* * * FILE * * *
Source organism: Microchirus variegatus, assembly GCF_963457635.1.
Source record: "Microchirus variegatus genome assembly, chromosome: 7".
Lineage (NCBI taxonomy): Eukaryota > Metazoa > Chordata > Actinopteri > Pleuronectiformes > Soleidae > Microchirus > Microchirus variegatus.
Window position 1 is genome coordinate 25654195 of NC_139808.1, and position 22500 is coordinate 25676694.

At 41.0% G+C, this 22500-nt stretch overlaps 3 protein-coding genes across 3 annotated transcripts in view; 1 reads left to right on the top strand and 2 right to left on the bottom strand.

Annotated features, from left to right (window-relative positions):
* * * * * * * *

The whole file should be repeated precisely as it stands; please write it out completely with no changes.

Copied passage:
Source organism: Microchirus variegatus, assembly GCF_963457635.1.
Source record: "Microchirus variegatus genome assembly, chromosome: 7".
Lineage (NCBI taxonomy): Eukaryota > Metazoa > Chordata > Actinopteri > Pleuronectiformes > Soleidae > Microchirus > Microchirus variegatus.
Window position 1 is genome coordinate 25654195 of NC_139808.1, and position 22500 is coordinate 25676694.

At 41.0% G+C, this 22500-nt stretch overlaps 3 protein-coding genes across 3 annotated transcripts in view; 1 reads left to right on the top strand and 2 right to left on the bottom strand.

Annotated features, from left to right (window-relative positions):